subvert MPCA....thus exposing the Society to potential ridicule, disrepute
and financial harm...." It was also charged that he had "made and
published...unsubstantiated accusations of malfeasance and other statements
of a libelous nature against ASMP and MPCA officers, staff and members...."
The third charge stated that he had "made and published...incorrect
and inaccurate statements concerning the structure and purpose of MPCA,
which, if true, would expose the Society to potential anti-trust and tax
The final charge was that he has "published outside the board a
privileged communication, with the potential effect of waiving its
privileged nature, thus exposing the Society to potential harm...."
There were seven charges against Kaplan, including his public
opposition and attempt to subvert MPCA. It was also charged that he
publicized "unsupported, false and defamatory accusations of duplicity by
the ASMP and MPCA boards; that he had publicly made "unsupported, false and
defamatory statements alleging collusion, subterfuge or other improper
relationships between ASMP staff and Time Inc., concerning the electronic
rights policy established by Time Inc."; that he "publicly made false and
misleading statements misrepresenting ASMP board action and policy
concerning electronic rights"; that he made "false and defamatory
allegations of theft by ASMP and/or MPCA of his intellectual property, has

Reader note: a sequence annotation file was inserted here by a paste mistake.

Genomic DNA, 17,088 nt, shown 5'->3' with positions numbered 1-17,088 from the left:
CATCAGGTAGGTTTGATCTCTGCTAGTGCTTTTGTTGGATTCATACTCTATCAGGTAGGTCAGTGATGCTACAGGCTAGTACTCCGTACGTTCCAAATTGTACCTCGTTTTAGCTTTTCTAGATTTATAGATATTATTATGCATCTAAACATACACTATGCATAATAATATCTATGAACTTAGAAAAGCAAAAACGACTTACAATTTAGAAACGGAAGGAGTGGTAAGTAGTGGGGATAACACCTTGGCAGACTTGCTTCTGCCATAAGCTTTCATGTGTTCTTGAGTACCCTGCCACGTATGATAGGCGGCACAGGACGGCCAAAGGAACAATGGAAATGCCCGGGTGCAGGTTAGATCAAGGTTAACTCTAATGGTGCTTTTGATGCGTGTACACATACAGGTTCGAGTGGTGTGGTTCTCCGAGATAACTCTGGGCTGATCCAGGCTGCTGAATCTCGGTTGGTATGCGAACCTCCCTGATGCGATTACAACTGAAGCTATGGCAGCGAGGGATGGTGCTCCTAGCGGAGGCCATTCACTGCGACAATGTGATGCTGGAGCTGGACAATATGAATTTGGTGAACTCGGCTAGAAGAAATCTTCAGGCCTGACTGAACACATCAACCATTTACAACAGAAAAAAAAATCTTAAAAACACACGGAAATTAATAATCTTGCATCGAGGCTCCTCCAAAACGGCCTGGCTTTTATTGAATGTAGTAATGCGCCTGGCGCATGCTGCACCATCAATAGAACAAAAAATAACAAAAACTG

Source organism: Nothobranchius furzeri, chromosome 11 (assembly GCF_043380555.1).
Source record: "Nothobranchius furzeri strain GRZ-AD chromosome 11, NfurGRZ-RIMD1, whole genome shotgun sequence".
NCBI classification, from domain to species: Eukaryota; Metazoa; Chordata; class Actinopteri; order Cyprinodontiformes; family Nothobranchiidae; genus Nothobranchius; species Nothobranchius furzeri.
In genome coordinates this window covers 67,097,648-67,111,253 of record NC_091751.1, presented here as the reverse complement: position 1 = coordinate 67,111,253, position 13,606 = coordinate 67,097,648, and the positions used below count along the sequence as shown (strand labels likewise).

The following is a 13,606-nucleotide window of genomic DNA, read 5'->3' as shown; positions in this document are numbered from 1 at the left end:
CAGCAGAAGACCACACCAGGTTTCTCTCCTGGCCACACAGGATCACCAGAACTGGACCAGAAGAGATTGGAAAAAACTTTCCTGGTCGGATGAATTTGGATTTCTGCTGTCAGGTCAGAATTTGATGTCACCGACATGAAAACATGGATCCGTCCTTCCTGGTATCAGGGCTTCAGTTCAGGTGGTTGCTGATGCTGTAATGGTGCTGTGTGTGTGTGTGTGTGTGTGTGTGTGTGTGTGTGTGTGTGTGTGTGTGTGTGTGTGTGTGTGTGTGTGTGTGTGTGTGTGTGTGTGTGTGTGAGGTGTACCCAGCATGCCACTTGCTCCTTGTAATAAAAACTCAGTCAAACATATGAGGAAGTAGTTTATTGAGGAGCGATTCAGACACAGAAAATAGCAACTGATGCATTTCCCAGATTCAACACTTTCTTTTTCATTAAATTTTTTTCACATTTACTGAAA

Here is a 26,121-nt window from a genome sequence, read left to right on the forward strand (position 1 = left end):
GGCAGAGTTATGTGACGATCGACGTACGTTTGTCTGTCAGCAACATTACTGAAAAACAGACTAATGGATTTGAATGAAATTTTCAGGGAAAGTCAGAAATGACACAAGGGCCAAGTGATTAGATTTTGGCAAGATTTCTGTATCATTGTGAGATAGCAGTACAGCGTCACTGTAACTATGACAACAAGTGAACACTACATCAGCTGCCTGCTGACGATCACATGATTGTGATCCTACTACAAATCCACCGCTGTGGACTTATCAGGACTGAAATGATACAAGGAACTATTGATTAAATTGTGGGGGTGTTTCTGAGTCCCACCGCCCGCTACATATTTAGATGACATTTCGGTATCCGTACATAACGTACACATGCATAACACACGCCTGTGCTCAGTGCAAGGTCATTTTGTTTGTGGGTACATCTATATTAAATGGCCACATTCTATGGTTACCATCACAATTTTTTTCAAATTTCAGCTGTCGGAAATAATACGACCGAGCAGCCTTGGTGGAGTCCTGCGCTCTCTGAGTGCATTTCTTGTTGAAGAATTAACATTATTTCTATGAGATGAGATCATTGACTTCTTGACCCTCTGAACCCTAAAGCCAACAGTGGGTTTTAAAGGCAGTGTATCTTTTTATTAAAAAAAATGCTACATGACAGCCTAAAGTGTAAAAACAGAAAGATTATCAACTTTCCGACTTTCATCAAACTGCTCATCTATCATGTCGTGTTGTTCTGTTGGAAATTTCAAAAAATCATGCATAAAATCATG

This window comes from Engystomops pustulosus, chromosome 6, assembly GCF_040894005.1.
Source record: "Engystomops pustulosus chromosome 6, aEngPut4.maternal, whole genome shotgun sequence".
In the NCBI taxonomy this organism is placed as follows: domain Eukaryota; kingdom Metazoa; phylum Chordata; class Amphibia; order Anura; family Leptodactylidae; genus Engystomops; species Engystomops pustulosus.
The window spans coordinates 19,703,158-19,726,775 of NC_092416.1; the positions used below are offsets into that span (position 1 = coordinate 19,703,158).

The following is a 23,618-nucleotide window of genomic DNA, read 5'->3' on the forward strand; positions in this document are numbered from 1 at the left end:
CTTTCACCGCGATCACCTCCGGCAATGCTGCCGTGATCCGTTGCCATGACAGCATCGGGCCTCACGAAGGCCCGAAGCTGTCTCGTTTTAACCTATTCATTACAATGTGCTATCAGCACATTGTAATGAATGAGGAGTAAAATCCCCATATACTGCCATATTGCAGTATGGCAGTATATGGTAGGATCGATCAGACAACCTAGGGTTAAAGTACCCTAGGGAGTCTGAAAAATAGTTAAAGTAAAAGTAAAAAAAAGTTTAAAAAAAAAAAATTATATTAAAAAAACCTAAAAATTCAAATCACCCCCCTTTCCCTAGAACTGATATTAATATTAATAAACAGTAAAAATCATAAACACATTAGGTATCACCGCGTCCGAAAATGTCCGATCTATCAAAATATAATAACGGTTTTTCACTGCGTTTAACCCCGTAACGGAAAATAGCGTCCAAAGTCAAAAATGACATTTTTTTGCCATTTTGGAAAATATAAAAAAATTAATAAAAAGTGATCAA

explicitly or implicitly threatened litigation against the Society and has
threatened to harm the Society through adverse publicity for his personal
gain"; that he "attempted to instigate other photographers to assert claims
against ASMP and/or MPCA"; and that he had "conducted personal business
gain in which he use[d] the name and credit of the Society for his own
Both Kaplan and Goldstein said in separate interviews after the
meeting that their primary responsibility as board members was to the
general members who elected them.
Said Goldstein in a phone interview, "I was trying to protect ASMP
from policies MPCA was doing. My obligations are to the members and not to
MPCA, which is a separate organization-or should be.
"I was elected to protect the Society's interests as I see them.
And that dictated...my actions. That's why I served on the board."
He also said that he felt he had inadequate time to defend himself